For the first time since the 1996-97 season, the San Antonio Spurs failed to reach the postseason. And one NBA executive told CNBC's Jabari Young he would fire legendary head coach Gregg Popovich if he were handed the reins of the franchise.
"The executive who wanted Popovich gone laughed after the notion," Young reported. "He knows the chances are slim but recalled Popovich's first move when talking over the Spurs in 1996: He fired then-coach Bob Hill."
The Spurs find themselves at an interesting juncture. On one hand, Popovich has led them to five titles, 22 playoff appearances and cemented their status as one of the best-run organizations in United States professional sports. He's earned the right to coach a winner.
The question is whether the Spurs have the foundation of a winner already in place.
"We think we're positioned well with the mix of veterans that we have and the mix of younger guys developing along the way," general manager Brian Wright told Young.
That's questionable. Barring some major moves in free agency, the Spurs need a roster reset. The veteran pairing of DeMar DeRozan and LaMarcus Aldridge likely isn't good enough to get the Spurs into the postseason at this point, let alone competing for titles. Rebuilding around Derrick White, Dejounte Murray, Lonnie Walker IV and other young players would make more sense.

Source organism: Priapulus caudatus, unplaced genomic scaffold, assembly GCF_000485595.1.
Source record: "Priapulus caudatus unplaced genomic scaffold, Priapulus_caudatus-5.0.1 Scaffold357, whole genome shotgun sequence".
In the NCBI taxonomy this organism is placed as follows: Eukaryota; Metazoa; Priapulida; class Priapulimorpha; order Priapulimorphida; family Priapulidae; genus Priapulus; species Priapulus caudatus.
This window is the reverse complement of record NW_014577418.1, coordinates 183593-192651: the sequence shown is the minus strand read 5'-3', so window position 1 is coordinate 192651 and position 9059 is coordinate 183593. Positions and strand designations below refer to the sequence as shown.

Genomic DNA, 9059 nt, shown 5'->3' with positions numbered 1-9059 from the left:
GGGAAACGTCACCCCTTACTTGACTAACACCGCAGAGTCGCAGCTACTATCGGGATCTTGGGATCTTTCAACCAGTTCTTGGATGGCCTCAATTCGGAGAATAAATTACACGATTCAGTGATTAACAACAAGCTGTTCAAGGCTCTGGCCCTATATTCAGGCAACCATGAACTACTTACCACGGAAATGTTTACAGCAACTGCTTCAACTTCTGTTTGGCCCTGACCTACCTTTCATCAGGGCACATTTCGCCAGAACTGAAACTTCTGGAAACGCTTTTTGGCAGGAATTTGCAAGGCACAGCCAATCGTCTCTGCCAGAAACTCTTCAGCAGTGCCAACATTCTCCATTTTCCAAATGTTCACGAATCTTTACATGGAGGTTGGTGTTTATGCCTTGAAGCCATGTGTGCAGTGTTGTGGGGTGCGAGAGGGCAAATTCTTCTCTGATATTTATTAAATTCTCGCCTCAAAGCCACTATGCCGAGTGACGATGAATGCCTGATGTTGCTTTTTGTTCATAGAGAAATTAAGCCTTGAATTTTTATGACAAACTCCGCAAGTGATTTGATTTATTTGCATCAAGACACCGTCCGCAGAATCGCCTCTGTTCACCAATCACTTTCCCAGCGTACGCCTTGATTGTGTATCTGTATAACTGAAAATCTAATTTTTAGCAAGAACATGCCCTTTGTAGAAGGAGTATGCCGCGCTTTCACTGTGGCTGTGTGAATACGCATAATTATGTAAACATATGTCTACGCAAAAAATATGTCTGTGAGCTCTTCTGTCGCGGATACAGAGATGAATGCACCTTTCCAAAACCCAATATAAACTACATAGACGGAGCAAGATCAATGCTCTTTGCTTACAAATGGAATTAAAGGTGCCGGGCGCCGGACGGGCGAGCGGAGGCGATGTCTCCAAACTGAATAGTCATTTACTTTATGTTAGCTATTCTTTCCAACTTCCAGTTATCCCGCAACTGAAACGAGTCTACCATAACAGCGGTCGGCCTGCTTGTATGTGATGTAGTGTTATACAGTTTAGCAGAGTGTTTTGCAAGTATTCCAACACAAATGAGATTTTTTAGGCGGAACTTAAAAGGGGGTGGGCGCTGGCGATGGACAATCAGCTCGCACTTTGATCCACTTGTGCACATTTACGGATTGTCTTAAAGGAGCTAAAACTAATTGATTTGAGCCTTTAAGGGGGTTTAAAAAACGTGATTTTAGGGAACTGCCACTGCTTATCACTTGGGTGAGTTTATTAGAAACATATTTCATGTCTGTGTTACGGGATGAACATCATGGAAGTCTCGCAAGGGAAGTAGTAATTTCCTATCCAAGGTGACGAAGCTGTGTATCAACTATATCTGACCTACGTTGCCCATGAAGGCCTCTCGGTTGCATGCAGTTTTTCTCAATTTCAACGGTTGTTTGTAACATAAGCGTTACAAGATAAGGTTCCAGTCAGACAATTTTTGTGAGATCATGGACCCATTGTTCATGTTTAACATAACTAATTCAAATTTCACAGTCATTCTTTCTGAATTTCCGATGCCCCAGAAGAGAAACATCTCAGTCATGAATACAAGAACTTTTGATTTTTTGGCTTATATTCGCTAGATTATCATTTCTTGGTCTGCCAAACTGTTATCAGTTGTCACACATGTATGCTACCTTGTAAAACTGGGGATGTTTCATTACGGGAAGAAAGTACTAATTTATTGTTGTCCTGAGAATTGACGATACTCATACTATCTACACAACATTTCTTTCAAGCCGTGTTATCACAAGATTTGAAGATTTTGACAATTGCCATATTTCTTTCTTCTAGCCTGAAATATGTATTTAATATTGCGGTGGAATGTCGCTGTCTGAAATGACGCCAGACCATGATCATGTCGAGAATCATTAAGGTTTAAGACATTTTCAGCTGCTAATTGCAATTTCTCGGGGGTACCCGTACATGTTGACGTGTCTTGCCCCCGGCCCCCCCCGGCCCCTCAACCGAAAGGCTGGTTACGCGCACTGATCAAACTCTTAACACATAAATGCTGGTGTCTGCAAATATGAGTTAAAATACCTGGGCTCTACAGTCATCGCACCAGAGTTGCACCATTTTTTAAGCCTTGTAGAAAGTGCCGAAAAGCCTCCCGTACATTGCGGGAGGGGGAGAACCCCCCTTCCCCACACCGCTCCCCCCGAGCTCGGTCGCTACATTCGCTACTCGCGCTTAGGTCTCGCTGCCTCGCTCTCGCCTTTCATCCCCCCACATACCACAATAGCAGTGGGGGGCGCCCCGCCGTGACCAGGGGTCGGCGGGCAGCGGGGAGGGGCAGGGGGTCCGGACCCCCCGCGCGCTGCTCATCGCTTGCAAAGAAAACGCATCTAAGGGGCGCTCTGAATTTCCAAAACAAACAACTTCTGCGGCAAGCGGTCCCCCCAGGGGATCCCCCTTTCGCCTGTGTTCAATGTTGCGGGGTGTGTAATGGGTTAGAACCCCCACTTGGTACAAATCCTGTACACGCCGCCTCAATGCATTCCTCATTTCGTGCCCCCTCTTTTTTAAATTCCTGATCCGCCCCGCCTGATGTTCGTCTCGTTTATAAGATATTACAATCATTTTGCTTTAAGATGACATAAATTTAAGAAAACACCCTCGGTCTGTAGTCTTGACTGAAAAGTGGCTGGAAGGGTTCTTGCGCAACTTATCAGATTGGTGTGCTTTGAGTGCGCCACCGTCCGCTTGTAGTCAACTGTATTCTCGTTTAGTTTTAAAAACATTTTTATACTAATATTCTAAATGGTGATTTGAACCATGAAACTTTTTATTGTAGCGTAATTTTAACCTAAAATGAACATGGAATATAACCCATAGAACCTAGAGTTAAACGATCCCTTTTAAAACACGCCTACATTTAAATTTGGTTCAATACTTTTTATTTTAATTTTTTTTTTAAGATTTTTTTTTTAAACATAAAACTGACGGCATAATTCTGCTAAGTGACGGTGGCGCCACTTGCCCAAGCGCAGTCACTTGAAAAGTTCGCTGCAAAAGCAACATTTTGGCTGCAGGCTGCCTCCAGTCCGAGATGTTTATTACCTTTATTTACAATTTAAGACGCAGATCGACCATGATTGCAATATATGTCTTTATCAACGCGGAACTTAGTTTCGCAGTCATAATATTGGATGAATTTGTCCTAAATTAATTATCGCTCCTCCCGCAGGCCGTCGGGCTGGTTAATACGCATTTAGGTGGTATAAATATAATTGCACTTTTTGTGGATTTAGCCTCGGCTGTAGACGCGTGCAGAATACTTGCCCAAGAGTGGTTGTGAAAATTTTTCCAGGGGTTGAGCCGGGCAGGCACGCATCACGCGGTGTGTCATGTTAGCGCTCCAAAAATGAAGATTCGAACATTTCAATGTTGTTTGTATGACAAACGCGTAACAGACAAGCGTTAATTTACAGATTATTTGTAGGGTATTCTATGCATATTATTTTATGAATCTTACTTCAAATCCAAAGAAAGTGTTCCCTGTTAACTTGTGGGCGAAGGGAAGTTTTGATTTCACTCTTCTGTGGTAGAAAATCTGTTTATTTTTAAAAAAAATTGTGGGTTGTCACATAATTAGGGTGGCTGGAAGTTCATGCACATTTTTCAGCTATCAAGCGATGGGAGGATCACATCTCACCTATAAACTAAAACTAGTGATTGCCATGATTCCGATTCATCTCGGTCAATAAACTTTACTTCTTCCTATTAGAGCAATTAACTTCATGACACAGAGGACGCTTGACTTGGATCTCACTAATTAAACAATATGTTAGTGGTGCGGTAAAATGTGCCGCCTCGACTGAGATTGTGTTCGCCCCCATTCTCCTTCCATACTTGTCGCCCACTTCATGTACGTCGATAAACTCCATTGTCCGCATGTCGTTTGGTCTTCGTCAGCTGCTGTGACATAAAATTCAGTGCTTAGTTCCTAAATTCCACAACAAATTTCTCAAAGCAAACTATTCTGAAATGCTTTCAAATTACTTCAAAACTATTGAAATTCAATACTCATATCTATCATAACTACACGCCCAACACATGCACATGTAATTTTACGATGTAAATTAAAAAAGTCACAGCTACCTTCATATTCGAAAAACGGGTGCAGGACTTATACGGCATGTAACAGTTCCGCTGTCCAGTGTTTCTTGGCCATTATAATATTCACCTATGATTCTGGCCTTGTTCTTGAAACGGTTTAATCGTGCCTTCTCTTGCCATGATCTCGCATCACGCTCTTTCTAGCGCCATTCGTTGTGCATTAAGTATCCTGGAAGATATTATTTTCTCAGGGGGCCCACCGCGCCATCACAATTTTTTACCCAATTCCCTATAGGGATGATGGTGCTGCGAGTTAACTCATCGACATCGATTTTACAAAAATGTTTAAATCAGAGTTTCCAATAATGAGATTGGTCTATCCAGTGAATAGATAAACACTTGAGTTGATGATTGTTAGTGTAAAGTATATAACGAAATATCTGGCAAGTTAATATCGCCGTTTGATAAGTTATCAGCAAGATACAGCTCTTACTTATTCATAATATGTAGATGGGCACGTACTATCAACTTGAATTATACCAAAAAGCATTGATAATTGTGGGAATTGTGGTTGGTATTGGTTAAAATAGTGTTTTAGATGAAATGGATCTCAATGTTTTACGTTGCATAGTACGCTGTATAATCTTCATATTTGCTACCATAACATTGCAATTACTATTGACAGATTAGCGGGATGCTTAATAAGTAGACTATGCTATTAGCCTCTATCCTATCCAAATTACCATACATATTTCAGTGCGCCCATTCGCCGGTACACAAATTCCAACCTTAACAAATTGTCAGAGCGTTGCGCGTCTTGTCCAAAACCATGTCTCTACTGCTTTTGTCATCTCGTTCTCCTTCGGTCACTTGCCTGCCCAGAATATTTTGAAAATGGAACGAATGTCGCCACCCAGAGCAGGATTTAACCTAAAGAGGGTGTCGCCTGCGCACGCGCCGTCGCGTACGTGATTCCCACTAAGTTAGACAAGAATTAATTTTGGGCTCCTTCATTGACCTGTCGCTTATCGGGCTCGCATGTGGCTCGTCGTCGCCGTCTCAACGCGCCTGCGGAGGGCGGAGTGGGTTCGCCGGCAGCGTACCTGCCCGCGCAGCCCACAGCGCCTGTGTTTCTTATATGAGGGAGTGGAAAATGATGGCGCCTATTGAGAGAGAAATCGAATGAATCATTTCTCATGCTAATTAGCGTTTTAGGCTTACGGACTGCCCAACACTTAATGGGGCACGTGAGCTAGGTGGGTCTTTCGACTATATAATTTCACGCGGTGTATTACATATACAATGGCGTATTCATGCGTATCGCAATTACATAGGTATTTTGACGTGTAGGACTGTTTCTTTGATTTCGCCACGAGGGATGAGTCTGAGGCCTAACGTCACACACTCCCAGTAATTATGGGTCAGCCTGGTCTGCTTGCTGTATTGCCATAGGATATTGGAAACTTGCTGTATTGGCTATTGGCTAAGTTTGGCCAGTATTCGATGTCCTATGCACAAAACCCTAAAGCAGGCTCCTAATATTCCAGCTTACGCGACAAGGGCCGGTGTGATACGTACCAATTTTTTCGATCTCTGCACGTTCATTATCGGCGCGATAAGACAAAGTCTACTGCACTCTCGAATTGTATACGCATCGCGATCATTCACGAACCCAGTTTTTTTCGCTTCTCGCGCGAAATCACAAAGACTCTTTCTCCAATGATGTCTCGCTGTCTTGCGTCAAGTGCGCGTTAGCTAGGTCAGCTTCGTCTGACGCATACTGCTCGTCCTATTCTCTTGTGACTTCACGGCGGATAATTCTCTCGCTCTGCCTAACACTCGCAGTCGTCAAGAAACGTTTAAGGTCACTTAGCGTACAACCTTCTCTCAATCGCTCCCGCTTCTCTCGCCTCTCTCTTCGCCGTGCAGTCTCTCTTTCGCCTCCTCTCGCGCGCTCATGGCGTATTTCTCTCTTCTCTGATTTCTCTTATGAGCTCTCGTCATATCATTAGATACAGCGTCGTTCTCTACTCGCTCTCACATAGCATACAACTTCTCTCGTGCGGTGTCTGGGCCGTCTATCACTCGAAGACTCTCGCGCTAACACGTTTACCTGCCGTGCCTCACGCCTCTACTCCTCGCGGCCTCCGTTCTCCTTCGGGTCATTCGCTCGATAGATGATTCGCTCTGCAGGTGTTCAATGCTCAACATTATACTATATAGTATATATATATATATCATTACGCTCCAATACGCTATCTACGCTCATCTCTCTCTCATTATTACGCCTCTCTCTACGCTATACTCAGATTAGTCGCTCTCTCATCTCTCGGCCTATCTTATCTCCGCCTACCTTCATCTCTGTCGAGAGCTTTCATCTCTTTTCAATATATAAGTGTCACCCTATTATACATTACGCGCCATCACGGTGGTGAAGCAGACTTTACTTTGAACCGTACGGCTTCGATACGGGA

Granted, it's possible that Popovich would be fine with a rebuild. And regardless, there haven't been any indications that he's looking to leave the team.
CEO R.C. Buford told Young the Spurs are "under the assumption" Popovich will be back next year.
"Pop's shown nothing other than how we're going to build our team for next year," he added.
If he did depart, a number of teams would call him quickly. The Brooklyn Nets, with Kevin Durant and Kyrie Irving, would be a logical fit. The Philadelphia 76ers with Joel Embiid and Ben Simmons would be another.
So even if Popovich did get fired (he won't), he wouldn't be without a job for long.